If you are providing care for a loved one living with Alzheimer’s, it might seem that the word “no” has become a natural response to any question. “Ready for your shower?” “No.” “Are you hungry?” “No.” “Would you like to play a game?” “No.” If you feel like you are living the “no”, here are a few approaches that just might help you turn a “no” into a “yes”.
First, let me say that the “no” is not your fault. While it can have something to do with approach, which we’re going to address, I’ve found that a “no” response is pretty common when caring for someone living with Alzheimer’s. You’ll need an arsenal of approaches. If one doesn’t work, pull out another. So be open to learning and being flexible, and don’t take the “no” personally. You’ll also need to respect the “no”. Time may be short, but giving your loved one a little space may give them the chance to relax, and a calm environment is much more conducive to a “yes” response.
According to Dictionary.com, there are several ways to define the word approach, but a couple of them don’t really seem like good approaches for caregiving.
Approach – v.
To “make advances to” sounds a bit like your heading in to battle. You never want providing care to feel like war. To “begin work on; set about” seems to imply you’re in charge, which can force your loved one into a “stand your ground” mode. If you start your caregiving tasks off following either of these two approaches, I would almost guarantee, you’ll get the “No”.
But let’s look at option 3. To “present, offer, or make a proposal or request”. Now, I believe we’re laying out the groundwork for a more successful outcome. Present the task, “It’s almost lunch time.” Offer choices, “Would you like your favorite soup today, or a chicken salad sandwich?” Propose or request, “Do you mind helping me in the kitchen?”
Offering choices whenever possible gives your loved one back a little of the control they may feel they have lost. Asking for help, offers them the opportunity to feel needed and sets them up for success.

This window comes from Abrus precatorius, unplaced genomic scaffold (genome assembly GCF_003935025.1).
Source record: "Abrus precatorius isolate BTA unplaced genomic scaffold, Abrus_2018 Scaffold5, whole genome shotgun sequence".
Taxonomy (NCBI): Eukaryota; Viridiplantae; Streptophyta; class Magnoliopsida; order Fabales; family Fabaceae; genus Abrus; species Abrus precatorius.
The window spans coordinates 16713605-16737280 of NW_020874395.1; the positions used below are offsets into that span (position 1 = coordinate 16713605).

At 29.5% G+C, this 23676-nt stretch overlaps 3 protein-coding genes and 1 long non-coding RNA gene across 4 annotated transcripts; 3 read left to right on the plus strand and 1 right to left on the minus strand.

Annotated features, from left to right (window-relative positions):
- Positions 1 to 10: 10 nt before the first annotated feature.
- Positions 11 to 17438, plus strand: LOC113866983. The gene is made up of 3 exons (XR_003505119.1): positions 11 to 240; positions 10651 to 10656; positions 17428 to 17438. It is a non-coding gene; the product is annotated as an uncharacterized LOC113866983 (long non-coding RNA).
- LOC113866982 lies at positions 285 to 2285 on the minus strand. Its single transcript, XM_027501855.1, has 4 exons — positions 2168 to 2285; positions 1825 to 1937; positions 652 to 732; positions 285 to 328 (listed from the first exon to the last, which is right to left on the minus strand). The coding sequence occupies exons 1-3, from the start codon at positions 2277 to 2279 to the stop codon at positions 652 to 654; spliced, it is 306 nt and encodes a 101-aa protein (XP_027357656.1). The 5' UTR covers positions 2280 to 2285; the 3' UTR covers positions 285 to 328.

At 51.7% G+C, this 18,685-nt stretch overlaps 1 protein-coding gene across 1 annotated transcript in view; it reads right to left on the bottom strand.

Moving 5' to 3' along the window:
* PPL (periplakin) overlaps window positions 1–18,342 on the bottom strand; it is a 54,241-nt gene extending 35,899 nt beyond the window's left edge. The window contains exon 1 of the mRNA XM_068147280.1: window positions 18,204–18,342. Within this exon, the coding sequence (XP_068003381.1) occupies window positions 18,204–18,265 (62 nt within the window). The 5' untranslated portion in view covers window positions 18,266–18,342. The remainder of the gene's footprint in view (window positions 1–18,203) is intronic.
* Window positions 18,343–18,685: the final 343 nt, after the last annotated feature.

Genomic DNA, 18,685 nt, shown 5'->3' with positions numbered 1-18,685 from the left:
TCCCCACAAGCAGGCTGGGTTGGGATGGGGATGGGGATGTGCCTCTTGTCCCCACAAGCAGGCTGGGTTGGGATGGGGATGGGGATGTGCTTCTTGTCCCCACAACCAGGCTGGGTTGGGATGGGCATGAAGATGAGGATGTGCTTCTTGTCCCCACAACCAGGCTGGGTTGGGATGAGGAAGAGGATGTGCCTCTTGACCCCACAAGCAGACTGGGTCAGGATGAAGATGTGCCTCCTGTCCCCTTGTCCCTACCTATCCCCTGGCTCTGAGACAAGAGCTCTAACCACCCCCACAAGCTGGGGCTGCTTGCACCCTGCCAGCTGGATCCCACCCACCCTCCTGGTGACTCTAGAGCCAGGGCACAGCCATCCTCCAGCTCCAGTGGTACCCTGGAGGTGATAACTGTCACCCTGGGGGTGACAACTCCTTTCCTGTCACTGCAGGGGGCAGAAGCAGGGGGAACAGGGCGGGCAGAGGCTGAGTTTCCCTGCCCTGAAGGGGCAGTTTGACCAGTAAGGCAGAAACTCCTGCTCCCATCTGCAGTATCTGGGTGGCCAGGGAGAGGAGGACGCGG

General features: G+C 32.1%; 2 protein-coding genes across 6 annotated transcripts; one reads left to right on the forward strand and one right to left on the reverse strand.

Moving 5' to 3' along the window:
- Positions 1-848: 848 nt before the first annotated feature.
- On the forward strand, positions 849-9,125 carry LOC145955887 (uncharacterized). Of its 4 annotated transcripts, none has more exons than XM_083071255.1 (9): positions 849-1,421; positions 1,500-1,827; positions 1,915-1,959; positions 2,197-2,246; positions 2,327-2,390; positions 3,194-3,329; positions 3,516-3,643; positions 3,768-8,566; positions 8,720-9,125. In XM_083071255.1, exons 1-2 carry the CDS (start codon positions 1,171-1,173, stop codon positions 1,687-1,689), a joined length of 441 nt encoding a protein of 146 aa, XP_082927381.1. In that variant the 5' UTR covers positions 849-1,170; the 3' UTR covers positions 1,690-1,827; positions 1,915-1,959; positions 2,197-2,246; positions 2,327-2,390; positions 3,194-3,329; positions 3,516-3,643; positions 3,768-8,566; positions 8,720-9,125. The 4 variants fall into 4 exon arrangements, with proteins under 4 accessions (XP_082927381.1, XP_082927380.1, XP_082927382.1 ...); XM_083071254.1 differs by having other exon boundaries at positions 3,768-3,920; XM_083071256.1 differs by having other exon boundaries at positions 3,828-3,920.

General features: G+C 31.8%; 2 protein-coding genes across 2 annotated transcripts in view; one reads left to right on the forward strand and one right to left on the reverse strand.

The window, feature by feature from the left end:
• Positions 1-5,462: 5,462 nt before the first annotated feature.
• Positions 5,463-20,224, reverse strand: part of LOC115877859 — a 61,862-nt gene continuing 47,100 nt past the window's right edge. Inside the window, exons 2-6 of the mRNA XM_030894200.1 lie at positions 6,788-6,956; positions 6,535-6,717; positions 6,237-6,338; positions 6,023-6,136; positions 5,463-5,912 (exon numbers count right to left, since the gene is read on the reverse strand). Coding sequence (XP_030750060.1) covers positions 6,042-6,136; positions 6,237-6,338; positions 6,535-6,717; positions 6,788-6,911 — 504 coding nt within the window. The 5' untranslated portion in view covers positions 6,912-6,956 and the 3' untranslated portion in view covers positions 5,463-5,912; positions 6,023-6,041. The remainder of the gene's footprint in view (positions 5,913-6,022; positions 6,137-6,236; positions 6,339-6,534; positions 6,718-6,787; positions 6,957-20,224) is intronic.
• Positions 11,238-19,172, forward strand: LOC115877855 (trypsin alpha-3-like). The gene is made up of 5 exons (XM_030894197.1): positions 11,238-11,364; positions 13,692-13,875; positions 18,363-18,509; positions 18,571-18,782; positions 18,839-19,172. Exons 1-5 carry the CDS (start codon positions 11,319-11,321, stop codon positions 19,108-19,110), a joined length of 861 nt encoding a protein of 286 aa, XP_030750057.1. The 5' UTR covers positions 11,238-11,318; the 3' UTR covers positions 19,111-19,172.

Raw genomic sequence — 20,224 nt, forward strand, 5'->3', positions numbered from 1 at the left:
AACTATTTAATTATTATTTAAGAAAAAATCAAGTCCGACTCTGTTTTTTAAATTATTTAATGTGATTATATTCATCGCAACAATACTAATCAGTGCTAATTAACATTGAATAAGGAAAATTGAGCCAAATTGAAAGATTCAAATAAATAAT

How you “present, offer, or make a proposal or request” is also important. Five elements that I have found helpful include; smiling, greeting warmly, communicating thoroughly, remaining positive, and being patient. Here is a step by step example you might try if preparing to give a bath.
We convey a whole lot more through our non-verbal communications, than our verbal. This quote is right on and a great tip for caregivers.
From Livestrong.com – “Nonverbal communication is made up of tone of voice, body language, gestures, eye contact, facial expression and proximity. These elements give deeper meaning and intention to your words. Tone includes the pitch, volume and inflection of your voice. Eye contact suggests interest.”
Always be sure that your verbal and non-verbal communication are sending the same message of positivity. Respect your loved one’s personal space, and allow them the dignity of providing as much of their own care as possible. Making and holding good eye contact will help you know your loved one is tracking with you.
Now, we’ve looked at some of the approaches that I know do work. What about those that don’t? I have, unfortunately, witnessed examples of these too. Respect and dignity of others, should always be most important in caregiving. Negative approaches like those listed below can cause fear, anger, anxiety, frustration and a feeling that life is out of control, which leads to negative caregiving outcomes.
Approaches that won’t help overcome the “no”:
Instead try redirection. Change the subject or direction to draw your loved one from a negative to a positive. Using information that you know about your loved one, you can offer a favorite candy, start a conversation about a cherished memory, play a game they love, or break out in dance to their favorite music. Redirection is 1-part knowledge of your loved one, 1-part creativity, and 1-part common sense. Okay, redirection is bribery at its finest. I’m not ashamed to say that I’ve used it, I’ve loved it and I’ve gotten good results with it!
By: Julie Bigham
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